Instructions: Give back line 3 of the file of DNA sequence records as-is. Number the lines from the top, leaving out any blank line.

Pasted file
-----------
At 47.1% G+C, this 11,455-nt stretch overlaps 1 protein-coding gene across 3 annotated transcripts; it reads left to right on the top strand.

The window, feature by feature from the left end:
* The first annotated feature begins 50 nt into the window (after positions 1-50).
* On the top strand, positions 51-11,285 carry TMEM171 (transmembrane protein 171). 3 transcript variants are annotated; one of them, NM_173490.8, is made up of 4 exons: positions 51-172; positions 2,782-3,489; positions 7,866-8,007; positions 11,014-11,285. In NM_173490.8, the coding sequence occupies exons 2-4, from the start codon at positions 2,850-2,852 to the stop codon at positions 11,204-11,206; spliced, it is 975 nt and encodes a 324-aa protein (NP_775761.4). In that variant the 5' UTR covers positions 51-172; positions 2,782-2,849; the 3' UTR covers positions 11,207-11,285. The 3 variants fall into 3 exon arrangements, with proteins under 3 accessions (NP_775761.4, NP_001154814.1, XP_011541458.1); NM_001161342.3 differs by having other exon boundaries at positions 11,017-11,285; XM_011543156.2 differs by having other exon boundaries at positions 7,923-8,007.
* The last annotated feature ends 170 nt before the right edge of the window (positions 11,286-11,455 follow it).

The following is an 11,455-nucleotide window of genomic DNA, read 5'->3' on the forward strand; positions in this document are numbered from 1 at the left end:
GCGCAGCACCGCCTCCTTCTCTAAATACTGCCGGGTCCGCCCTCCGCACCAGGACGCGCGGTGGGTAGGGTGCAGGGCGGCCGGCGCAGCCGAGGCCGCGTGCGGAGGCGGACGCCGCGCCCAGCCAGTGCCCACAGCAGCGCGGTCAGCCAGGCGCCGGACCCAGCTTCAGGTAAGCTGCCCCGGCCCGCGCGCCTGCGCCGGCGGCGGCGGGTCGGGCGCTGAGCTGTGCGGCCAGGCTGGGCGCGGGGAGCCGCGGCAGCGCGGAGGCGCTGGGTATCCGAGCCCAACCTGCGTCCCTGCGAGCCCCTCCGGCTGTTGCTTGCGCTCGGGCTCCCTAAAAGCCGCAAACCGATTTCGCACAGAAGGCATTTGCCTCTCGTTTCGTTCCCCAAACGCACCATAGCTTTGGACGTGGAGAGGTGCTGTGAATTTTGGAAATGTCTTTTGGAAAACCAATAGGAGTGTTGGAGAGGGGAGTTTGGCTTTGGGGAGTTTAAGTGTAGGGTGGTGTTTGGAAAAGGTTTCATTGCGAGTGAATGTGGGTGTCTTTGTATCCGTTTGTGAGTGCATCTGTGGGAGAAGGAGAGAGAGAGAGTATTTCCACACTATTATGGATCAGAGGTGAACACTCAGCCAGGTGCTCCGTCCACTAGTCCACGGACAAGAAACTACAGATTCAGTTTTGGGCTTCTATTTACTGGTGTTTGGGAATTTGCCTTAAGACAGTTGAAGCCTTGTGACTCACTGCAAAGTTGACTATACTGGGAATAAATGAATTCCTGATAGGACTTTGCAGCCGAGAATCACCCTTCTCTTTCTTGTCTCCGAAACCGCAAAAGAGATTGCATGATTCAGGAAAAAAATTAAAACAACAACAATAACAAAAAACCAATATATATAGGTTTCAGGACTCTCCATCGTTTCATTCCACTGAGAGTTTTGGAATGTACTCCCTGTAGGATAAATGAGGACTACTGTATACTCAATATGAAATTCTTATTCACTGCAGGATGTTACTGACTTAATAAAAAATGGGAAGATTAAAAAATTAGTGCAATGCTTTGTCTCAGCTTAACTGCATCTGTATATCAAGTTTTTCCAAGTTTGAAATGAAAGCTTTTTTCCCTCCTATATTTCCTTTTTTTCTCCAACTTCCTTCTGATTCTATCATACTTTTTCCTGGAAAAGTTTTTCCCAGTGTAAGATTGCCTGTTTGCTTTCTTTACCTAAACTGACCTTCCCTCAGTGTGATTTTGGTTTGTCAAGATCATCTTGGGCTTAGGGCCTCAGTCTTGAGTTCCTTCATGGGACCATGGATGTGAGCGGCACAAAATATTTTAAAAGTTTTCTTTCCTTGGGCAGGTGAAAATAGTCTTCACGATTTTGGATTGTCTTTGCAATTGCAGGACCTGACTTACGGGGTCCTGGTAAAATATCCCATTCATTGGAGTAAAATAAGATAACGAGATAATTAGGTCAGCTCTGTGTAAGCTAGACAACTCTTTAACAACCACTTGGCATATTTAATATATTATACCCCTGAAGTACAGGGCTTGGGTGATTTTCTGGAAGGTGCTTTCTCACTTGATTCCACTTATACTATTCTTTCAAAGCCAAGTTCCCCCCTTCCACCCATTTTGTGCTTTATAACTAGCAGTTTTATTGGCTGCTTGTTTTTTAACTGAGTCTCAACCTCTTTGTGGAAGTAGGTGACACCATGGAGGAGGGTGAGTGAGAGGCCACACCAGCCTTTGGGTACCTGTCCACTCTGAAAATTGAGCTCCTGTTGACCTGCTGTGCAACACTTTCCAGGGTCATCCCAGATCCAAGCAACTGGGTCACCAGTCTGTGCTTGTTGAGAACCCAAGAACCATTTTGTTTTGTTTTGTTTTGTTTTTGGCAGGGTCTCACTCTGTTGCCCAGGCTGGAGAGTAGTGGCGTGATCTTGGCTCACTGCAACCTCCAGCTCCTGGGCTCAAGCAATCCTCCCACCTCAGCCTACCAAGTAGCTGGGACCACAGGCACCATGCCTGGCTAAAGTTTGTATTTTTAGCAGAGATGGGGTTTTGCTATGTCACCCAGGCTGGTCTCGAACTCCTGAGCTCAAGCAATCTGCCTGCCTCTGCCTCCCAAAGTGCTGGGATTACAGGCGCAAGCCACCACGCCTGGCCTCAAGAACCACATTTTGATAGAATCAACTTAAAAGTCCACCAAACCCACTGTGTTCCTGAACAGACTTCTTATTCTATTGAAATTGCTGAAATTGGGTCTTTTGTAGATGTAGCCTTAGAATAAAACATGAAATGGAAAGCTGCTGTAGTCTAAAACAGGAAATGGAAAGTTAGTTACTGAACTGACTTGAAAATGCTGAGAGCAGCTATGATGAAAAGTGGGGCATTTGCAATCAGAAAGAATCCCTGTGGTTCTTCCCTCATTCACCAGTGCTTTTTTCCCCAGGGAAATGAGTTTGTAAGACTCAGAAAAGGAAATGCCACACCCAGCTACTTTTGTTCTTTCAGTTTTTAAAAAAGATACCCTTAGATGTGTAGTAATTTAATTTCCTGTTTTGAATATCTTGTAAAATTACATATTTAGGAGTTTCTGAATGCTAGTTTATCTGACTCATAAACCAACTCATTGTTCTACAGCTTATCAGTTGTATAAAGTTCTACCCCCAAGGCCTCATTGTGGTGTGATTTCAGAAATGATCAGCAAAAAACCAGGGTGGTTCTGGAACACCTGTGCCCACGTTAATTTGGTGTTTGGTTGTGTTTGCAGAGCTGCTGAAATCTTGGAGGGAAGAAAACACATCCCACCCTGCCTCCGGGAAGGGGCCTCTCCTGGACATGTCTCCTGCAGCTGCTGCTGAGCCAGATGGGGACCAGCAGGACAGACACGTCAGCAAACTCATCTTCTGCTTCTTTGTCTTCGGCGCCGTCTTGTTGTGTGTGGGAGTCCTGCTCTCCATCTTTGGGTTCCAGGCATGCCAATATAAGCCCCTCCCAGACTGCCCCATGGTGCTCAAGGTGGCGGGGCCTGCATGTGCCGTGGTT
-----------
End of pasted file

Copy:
* The first annotated feature begins 50 nt into the window (after positions 1-50).